- The total cost of ETF ownership is affected by commissions.
- The effect of commissions is greater for relatively small trade sizes.
- There is the potential to manage costs for frequent rebalancing or dollar cost averaging.
For any investment, it’s important to consider the total cost. This is the case for exchange-traded funds (ETFs) as well. ETFs are baskets of securities that can help you achieve your investing objectives by getting you exposure to different asset classes and mixtures of investments. Plus, they can be cost effective; many index ETFs are relatively cheap, based on their expense ratios, compared with actively managed mutual funds that focus on similar areas of the market.
However, the total cost of ownership of an ETF goes beyond its expense ratio. It includes other factors such as the bid/ask spread, tracking error (how closely it tracks its benchmark index), and, of course, commissions. Factoring in the impact of commissions can be particularly relevant for active investors who trade somewhat frequently—especially if you are making relatively small trades—as well as long-term investors executing a dollar cost averaging strategy.
Trade size matters
When it comes to the impact of commission costs, trade size matters. To understand why, assume that it costs $4.95 to buy or sell an ETF. If you had $1,000 in funds to buy and sell an ETF, that equates to paying $9.90, which is roughly 1.0% of the investment toward commissions. By comparison, if you were to buy or sell an ETF using $10,000 in funds, the same $9.90 commission would account for less than 0.40% of your funds.
As the chart on commissions as a percentage of total cost shows, commissions also comprise an increasingly larger percentage of the total cost of ETF ownership at lower trade size levels. Of course, these relationships are true not only for ETFs but also for other investments—such as stocks. What is unique about the potential to manage ETF trading costs is that many brokerage firms—including Fidelity—offer commission-free ETFs available for purchase.
Suppose you are deciding between 2 ETFs—ETF A and ETF B—that offer similar exposure to a part of the market, have the same expense ratio (e.g., 0.20%), trade at roughly the same spread (e.g., 0.01%), and have the same tracking difference (e.g., 0.01%). ETF A is offered commission-free, while ETF B incurs a $4.95 commission per trade.
In this example, a $1,000 trade size would translate to commissions of $9.90, representing roughly 82% of the total cost of buying and selling an ETF (see the table below). This is calculated as $9.90 ($4.95 x 2, which is the commission for both the purchase and sale of the ETF) divided by $12.10 (the total cost of ownership).1
|ETF A (Commission-free)|
|Exp. ratio paid||$2.00||$20.00||$100.00||$200.00||$300.00|
|Total cost of ownership||$2.20||$22.00||$110.00||$220.00||$330.00|
|Commission % of total cost||0.0%||0.0%||0.0%||0.0%||0.0%|
|ETF B ($9.90 commission to buy and sell)|
|Exp. ratio paid||$2.00||$20.00||$100.00||$200.00||$300.00|
|Total cost of ownership||$12.10||$31.90||$119.90||$229.90||$339.90|
|Commission % of total cost||81.8%||31.0%||8.3%||4.3%||2.9%|
As the table illustrates, the commission's proportional contribution to total cost decreases with trade size. While commission costs account for 82% of the total cost for a $1,000 trade size, they are just 4.3% of total cost ($9.90/$229.90) for a trade size of $100,000.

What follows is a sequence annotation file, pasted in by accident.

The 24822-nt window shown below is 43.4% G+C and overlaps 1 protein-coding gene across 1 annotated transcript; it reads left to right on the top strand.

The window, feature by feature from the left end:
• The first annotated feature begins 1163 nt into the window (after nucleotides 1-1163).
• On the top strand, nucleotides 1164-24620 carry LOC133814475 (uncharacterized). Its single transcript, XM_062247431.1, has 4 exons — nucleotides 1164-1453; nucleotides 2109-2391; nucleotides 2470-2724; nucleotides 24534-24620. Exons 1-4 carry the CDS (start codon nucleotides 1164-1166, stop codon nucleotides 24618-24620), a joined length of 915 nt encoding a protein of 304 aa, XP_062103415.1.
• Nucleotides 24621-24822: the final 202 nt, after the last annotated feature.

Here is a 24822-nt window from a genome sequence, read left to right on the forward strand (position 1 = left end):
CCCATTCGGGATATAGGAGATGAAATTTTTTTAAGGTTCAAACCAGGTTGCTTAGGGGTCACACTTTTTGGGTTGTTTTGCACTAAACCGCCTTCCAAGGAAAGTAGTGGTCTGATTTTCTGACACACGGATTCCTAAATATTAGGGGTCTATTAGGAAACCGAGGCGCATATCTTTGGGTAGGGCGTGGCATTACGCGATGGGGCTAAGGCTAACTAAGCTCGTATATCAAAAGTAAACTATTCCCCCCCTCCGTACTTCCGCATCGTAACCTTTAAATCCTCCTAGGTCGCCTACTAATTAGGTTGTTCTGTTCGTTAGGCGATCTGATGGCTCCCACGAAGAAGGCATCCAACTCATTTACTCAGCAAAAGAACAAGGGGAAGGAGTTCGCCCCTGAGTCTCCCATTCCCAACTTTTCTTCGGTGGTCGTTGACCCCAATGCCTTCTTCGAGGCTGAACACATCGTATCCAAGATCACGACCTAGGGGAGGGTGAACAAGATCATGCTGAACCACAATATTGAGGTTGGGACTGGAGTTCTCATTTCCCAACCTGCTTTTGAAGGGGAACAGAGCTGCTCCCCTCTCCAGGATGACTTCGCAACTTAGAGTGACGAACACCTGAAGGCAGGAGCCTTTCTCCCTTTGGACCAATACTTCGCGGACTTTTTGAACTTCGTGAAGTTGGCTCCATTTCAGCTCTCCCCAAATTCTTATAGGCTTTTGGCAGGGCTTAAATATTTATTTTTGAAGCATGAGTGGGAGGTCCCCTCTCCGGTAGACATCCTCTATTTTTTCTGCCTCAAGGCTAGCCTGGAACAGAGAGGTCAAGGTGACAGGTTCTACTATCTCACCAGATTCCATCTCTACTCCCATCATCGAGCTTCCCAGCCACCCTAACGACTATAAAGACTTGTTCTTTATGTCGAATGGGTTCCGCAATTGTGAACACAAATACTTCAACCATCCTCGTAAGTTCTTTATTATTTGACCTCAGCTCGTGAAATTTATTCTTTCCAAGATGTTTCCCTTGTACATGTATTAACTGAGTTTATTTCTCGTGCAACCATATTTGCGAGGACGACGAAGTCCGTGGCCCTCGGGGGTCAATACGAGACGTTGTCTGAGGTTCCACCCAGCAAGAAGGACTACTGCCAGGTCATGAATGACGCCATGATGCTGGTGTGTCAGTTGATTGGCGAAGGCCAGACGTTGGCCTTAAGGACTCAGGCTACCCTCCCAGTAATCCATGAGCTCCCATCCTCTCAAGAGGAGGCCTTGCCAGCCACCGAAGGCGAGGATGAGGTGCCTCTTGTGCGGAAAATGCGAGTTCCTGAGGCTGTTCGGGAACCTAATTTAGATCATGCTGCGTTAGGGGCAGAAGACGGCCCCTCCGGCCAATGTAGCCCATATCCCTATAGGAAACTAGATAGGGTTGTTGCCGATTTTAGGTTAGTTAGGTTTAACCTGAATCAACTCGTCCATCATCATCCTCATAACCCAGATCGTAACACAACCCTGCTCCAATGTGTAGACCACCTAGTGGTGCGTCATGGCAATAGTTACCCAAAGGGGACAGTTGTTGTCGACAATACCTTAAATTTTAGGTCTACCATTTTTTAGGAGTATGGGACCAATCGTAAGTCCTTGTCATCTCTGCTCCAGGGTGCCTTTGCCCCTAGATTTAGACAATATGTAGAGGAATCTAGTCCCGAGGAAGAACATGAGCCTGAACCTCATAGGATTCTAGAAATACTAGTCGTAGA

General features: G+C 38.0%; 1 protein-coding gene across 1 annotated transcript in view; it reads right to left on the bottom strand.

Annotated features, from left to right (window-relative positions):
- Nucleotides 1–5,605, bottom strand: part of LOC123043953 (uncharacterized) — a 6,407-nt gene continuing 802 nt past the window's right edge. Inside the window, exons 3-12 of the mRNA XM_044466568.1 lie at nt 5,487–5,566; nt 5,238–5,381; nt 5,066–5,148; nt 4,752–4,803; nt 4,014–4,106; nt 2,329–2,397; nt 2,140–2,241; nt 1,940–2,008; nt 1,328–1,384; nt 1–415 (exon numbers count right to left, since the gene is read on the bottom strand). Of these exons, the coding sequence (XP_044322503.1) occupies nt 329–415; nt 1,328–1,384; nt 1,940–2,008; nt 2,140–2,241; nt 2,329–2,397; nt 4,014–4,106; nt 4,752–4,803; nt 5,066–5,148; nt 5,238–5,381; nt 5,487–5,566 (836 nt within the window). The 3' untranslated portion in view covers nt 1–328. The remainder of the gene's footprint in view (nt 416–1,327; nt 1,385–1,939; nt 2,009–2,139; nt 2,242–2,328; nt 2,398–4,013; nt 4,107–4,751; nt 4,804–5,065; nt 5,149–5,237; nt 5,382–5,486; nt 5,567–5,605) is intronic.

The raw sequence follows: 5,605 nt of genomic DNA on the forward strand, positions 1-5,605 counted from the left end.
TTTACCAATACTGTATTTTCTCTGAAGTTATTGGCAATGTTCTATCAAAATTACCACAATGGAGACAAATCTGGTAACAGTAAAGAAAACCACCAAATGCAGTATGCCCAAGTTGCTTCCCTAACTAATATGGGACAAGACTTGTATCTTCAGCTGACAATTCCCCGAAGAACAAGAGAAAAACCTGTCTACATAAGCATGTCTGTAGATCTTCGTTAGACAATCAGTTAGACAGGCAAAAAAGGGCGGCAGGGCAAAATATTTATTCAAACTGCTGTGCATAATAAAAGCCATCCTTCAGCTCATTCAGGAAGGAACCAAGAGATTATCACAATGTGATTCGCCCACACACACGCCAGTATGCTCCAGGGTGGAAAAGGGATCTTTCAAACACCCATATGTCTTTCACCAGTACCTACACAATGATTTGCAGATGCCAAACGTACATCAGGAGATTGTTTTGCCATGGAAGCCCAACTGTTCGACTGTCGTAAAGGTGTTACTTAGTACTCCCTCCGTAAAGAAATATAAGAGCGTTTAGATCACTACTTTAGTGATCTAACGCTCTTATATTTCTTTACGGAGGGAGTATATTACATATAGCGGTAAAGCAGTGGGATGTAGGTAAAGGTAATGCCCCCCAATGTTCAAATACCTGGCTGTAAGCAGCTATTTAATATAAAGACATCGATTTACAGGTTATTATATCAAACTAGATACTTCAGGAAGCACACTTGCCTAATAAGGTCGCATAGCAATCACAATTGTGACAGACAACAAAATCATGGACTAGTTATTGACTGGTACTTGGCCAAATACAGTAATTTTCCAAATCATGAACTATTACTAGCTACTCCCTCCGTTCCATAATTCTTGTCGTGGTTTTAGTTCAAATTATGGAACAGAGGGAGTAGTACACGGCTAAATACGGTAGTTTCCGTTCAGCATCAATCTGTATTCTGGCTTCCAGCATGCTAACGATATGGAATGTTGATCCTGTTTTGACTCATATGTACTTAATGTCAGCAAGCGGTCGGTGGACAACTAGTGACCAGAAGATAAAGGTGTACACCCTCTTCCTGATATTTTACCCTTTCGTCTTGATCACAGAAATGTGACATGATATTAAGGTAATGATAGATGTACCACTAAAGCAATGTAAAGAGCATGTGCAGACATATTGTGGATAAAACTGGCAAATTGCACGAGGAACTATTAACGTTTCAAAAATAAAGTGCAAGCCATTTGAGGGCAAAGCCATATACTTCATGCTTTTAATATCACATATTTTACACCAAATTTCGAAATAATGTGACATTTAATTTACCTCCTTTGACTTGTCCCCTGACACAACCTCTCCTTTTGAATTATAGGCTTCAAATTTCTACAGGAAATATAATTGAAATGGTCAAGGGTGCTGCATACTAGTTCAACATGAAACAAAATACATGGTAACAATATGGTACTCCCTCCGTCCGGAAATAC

If you are an investor making relatively small trades, or an active investor who is frequently buying and selling ETFs, these savings can really add up. Of course, costs are just one aspect of the investing decision; investors should consider their individual objectives—including an assessment of the fundamental/technical attractiveness of the investment—and risk constraints when deciding which investment to make.
Commission impact on dollar cost averaging and rebalancing
Some investors use a dollar cost averaging strategy, which involves investing a fixed dollar amount on a regular basis—regardless of current market trends. Effectively, this can result in an overall average cost per share that is lower than it would be if a constant number of shares were bought at set intervals.2
Commission-free ETFs allow investors, particularly investors making relatively small trades in terms of investable funds, to use dollar cost averaging to more effectively manage the total cost of ownership.
Commissions also play a role when it comes to ETF portfolio rebalancing. Based on the frequency of a rebalancing strategy, and the number of positions being rebalanced, commissions can add up quickly (see the rebalancing and commissions table). Commission-free ETFs allow investors with a more active strategy the opportunity to manage the costs of rebalancing or rotating into and out of different ETFs.
There are some costs that investors have less control over—like the amount a fund charges and the size of the bid-ask spread. In addition, some funds track their index more closely than others. In some cases, the difference between the fund’s return and that of its underlying index—the tracking difference—can be greater than the net expense ratio. In other cases, the tracking difference can actually be less than the net expense ratio. This is a component of the cost equation that investors do not have control over, but it can be important nonetheless.
On the other hand, considering a commission-free ETF over a commissionable ETF offering similar or equivalent exposure—and a similar or equivalent expense ratio and tracking difference —is one way investors can decrease the total cost of ownership, particularly at lower dollar trade sizes.
While the impact of commissions is just one of many factors that should be considered, commission-free ETFs may help you achieve your objectives.
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